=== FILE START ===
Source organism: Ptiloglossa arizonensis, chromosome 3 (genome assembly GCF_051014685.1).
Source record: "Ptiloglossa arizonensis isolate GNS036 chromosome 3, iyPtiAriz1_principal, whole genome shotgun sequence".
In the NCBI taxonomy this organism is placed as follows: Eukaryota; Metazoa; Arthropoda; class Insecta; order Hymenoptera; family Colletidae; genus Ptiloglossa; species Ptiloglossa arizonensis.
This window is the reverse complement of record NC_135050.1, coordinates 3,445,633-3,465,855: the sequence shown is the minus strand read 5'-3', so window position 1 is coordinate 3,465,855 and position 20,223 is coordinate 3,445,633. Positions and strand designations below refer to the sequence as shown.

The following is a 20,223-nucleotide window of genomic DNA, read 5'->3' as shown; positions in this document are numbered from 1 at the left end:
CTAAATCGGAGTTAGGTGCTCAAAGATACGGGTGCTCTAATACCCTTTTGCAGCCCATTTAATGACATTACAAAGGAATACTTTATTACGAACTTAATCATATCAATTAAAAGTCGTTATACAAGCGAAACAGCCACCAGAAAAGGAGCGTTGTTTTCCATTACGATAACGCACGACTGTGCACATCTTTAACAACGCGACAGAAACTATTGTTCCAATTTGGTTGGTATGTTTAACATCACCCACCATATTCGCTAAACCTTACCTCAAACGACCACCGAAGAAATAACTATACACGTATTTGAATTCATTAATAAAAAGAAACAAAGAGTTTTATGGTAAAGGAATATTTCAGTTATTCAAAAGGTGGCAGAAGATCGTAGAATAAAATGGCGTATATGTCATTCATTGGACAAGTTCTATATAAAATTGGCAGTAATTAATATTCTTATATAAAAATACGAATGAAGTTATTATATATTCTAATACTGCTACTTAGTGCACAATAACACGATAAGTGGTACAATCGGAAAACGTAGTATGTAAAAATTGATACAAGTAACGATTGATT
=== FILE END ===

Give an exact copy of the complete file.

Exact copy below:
Source organism: Ptiloglossa arizonensis, chromosome 3 (genome assembly GCF_051014685.1).
Source record: "Ptiloglossa arizonensis isolate GNS036 chromosome 3, iyPtiAriz1_principal, whole genome shotgun sequence".
In the NCBI taxonomy this organism is placed as follows: Eukaryota; Metazoa; Arthropoda; class Insecta; order Hymenoptera; family Colletidae; genus Ptiloglossa; species Ptiloglossa arizonensis.
This window is the reverse complement of record NC_135050.1, coordinates 3,445,633-3,465,855: the sequence shown is the minus strand read 5'-3', so window position 1 is coordinate 3,465,855 and position 20,223 is coordinate 3,445,633. Positions and strand designations below refer to the sequence as shown.

The following is a 20,223-nucleotide window of genomic DNA, read 5'->3' as shown; positions in this document are numbered from 1 at the left end:
CTAAATCGGAGTTAGGTGCTCAAAGATACGGGTGCTCTAATACCCTTTTGCAGCCCATTTAATGACATTACAAAGGAATACTTTATTACGAACTTAATCATATCAATTAAAAGTCGTTATACAAGCGAAACAGCCACCAGAAAAGGAGCGTTGTTTTCCATTACGATAACGCACGACTGTGCACATCTTTAACAACGCGACAGAAACTATTGTTCCAATTTGGTTGGTATGTTTAACATCACCCACCATATTCGCTAAACCTTACCTCAAACGACCACCGAAGAAATAACTATACACGTATTTGAATTCATTAATAAAAAGAAACAAAGAGTTTTATGGTAAAGGAATATTTCAGTTATTCAAAAGGTGGCAGAAGATCGTAGAATAAAATGGCGTATATGTCATTCATTGGACAAGTTCTATATAAAATTGGCAGTAATTAATATTCTTATATAAAAATACGAATGAAGTTATTATATATTCTAATACTGCTACTTAGTGCACAATAACACGATAAGTGGTACAATCGGAAAACGTAGTATGTAAAAATTGATACAAGTAACGATTGATT